Charles Lane's new film, "Sidewalk Stories," is a silent movie shot in black and white. If you are absolutely sure you wouldn't want to see a silent, B & W movie, read no further. There is no help for you here.
What I want to evoke is the different consciousness created by watching a silent film. Sitting in the dark, viewing "Sidewalk Stories," I became aware that somehow my attention had been heightened and I was looking at the screen with more intensity than would usually be the case. Why was this? I think perhaps the silent format inspires us to participate more directly in the movie. A sound film comes to us, approaches us - indeed, it sometimes assaults us from the screen. But a silent film stays up there on the glowing wall, and we rise up to meet it. We take our imagination and join it with the imagination of the filmmaker.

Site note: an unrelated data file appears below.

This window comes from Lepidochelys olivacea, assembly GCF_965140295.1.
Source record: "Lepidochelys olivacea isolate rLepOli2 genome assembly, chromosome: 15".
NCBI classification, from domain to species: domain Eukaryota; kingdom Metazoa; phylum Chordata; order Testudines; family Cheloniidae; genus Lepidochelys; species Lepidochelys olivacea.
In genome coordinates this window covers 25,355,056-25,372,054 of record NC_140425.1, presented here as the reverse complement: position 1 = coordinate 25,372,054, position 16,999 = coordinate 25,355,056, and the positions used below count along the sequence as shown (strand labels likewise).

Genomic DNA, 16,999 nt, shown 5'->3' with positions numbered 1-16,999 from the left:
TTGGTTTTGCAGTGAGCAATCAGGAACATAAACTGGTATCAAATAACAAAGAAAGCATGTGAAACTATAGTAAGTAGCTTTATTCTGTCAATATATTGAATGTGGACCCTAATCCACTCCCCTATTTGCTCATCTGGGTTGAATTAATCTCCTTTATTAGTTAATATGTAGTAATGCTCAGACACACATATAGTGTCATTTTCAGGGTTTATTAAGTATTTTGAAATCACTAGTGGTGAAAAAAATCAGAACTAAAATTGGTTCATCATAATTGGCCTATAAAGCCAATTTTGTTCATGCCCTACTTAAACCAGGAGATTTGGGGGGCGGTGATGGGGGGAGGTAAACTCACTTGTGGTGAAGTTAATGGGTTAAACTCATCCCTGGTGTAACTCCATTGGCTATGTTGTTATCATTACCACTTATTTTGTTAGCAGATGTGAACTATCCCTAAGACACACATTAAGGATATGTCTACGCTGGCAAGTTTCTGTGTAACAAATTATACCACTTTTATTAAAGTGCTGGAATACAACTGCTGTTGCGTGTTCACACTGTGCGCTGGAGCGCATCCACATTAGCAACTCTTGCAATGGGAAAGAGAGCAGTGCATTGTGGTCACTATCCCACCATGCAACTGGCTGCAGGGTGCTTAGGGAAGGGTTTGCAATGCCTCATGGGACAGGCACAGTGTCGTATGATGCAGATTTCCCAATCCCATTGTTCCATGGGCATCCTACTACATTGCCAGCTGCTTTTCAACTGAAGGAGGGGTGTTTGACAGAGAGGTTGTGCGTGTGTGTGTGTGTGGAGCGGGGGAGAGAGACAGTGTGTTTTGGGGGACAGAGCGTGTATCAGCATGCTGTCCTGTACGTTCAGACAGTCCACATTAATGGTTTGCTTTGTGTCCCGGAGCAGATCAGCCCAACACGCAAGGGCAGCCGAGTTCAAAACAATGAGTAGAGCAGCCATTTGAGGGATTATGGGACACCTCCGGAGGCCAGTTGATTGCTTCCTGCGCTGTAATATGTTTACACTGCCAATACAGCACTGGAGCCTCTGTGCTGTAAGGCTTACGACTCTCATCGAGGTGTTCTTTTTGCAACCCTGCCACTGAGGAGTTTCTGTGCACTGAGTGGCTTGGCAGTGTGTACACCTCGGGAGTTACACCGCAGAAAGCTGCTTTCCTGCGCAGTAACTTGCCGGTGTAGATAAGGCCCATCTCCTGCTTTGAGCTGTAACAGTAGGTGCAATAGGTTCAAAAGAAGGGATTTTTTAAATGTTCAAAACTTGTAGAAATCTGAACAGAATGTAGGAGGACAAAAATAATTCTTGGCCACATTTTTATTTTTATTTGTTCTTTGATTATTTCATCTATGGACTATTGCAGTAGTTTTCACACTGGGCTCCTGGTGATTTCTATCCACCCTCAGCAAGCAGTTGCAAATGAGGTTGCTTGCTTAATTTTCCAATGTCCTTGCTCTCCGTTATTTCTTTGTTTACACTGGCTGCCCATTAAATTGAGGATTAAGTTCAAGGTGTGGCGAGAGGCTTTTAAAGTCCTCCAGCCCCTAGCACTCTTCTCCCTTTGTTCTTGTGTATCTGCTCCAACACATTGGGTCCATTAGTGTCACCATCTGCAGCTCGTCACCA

That's what happened to me during "Sidewalk Stories." Another interesting thing also happened. Watching this movie photographed in New York City in 1989, I found myself being set free from a lot of my stereotypes and preconceptions about the big city by the fact that the film was silent. In a sound film, the characters usually represent themselves. In a silent film, they represent a type. They stand for others like themselves, which is one reason silent films are more universal than talkies.
In sound movies set in modern cities, for example, we are likely to assume that street people are violent, disturbed and anti-social. "Sidewalk Stories" opens with a long, elaborate tracking shot past a row of sidewalk entertainers - jugglers, pavement artists, magicians, three-card-monte shills - and because the film is silent, we do not assume that they are all clones of Travis Bickle. They seem like gentler, more universal characters, like people we would meet in a film by Chaplin. That's a strange assumption, since the movie is set in an area of present day Greenwich Village where drug dealers and other vermin are always present, and yet the silent film somehow mythologizes the characters.